A slump in oil below $50 a barrel—a level it has held above for most of the past decade—has raised the prospect of a new era of lower prices, although a return to super-cheap oil seems unlikely.
Prices below $50 for the two crude oil benchmarks, North Sea Brent and U.S. West Texas Intermediate, were the norm prior to 2005. Brent averaged just $18.37 a barrel in the 1990s, WTI $19.70 a barrel, and both only broke above $50 for the first time in late 2004.
China's explosive economic growth over the past decade, coupled with flatlining global output, saw Brent soar above $140 in 2008 and it has spent more than 90 percent of the past decade above the $50 mark.
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But producers globally, in particular U.S. shale drillers, are now pumping record amounts of oil just as China's growth looks set to steady at lower levels, while alternative energy sources and better efficiency are denting demand in the developed world.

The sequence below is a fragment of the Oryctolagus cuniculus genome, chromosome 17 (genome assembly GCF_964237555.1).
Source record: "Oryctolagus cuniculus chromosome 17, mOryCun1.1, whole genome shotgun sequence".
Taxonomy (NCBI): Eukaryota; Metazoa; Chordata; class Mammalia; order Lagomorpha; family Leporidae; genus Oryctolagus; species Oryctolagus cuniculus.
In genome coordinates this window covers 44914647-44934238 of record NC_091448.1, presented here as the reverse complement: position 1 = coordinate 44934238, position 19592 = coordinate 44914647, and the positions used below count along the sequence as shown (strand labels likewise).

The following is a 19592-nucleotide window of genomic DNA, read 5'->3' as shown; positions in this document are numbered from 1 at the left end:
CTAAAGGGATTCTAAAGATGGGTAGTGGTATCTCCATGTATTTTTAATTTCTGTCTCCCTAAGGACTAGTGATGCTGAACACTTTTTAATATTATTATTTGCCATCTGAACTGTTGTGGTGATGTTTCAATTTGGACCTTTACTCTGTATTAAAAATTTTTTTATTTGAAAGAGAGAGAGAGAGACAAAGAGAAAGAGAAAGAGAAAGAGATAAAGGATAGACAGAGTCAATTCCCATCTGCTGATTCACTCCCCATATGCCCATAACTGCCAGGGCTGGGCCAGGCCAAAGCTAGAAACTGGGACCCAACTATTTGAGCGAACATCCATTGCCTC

Suggestions that cheap oil will cure itself by spurring demand may fail to play out as consumers look to save rather than spend.
And a likely deal to lift sanctions on Iran and allow its huge oil reserves to return to markets, has led many analysts to trim their oil price forecasts to reflect deepening oversupply.
BMI Research, a subsidiary of Fitch Ratings, said on Tuesday that a strong U.S. dollar, China's weakening economy and the prospect of rising Iranian oil exports would keep downward pressure on prices in the coming months.
"A retest of Brent crude's 2015 low around $45 per barrel looks inevitable given current ample market supply and intensifying bearish market sentiment toward prices," the firm said in a note to clients.
But while analysts say a return to extremely high prices of $100 a barrel or more is unlikely any time soon, barring a sudden production crash, they also don't expect a return to super-cheap oil, effectively opening up a third, mid-priced era of prices.
A Reuters poll of oil price forecasts by brokerages and banks shows that the majority of analysts expect Brent prices to average $60 to $70 a barrel in 2016, with only a small minority forecasting significantly higher or lower levels than that.
"In the longer-term, it's not really a question of oversupply. Oil is still a scarce resource," said Richard Gorry, managing director of JBC Energy Asia.
"Outside the U.S., we haven't seen supply rising by much, so in the longer term the Iranian oil will actually be needed to keep the market balanced."
BMI research said it expected modestly higher prices in 2016 as prices above $60 a barrel were needed for most U.S. shale oil drillers to be profitable.